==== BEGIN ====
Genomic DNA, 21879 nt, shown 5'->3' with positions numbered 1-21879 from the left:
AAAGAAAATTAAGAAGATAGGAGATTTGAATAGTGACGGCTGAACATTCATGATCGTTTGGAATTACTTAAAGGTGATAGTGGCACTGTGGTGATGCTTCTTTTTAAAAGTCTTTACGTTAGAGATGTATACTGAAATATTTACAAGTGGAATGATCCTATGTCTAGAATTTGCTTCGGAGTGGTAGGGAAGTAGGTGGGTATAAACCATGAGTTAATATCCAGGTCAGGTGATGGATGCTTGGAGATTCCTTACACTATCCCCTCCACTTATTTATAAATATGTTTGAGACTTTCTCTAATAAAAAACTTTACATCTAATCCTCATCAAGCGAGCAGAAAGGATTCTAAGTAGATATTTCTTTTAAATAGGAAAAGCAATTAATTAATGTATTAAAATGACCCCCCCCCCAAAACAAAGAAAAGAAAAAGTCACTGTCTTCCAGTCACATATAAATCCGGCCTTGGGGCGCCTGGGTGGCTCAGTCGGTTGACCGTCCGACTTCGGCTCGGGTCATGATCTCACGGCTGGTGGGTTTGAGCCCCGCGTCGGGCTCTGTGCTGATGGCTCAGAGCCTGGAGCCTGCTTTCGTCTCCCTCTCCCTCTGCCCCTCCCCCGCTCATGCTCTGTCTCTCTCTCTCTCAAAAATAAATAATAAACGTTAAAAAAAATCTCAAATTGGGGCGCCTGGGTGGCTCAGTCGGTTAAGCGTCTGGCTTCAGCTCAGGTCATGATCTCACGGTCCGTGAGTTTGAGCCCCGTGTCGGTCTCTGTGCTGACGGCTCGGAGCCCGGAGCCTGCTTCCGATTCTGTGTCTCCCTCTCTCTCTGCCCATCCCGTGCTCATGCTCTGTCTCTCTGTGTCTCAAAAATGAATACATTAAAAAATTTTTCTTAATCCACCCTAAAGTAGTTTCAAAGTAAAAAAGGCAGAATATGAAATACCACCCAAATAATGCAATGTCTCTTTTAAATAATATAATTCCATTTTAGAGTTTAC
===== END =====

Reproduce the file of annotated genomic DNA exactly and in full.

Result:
Genomic DNA, 21879 nt, shown 5'->3' with positions numbered 1-21879 from the left:
AAAGAAAATTAAGAAGATAGGAGATTTGAATAGTGACGGCTGAACATTCATGATCGTTTGGAATTACTTAAAGGTGATAGTGGCACTGTGGTGATGCTTCTTTTTAAAAGTCTTTACGTTAGAGATGTATACTGAAATATTTACAAGTGGAATGATCCTATGTCTAGAATTTGCTTCGGAGTGGTAGGGAAGTAGGTGGGTATAAACCATGAGTTAATATCCAGGTCAGGTGATGGATGCTTGGAGATTCCTTACACTATCCCCTCCACTTATTTATAAATATGTTTGAGACTTTCTCTAATAAAAAACTTTACATCTAATCCTCATCAAGCGAGCAGAAAGGATTCTAAGTAGATATTTCTTTTAAATAGGAAAAGCAATTAATTAATGTATTAAAATGACCCCCCCCCCAAAACAAAGAAAAGAAAAAGTCACTGTCTTCCAGTCACATATAAATCCGGCCTTGGGGCGCCTGGGTGGCTCAGTCGGTTGACCGTCCGACTTCGGCTCGGGTCATGATCTCACGGCTGGTGGGTTTGAGCCCCGCGTCGGGCTCTGTGCTGATGGCTCAGAGCCTGGAGCCTGCTTTCGTCTCCCTCTCCCTCTGCCCCTCCCCCGCTCATGCTCTGTCTCTCTCTCTCTCAAAAATAAATAATAAACGTTAAAAAAAATCTCAAATTGGGGCGCCTGGGTGGCTCAGTCGGTTAAGCGTCTGGCTTCAGCTCAGGTCATGATCTCACGGTCCGTGAGTTTGAGCCCCGTGTCGGTCTCTGTGCTGACGGCTCGGAGCCCGGAGCCTGCTTCCGATTCTGTGTCTCCCTCTCTCTCTGCCCATCCCGTGCTCATGCTCTGTCTCTCTGTGTCTCAAAAATGAATACATTAAAAAATTTTTCTTAATCCACCCTAAAGTAGTTTCAAAGTAAAAAAGGCAGAATATGAAATACCACCCAAATAATGCAATGTCTCTTTTAAATAATATAATTCCATTTTAGAGTTTAC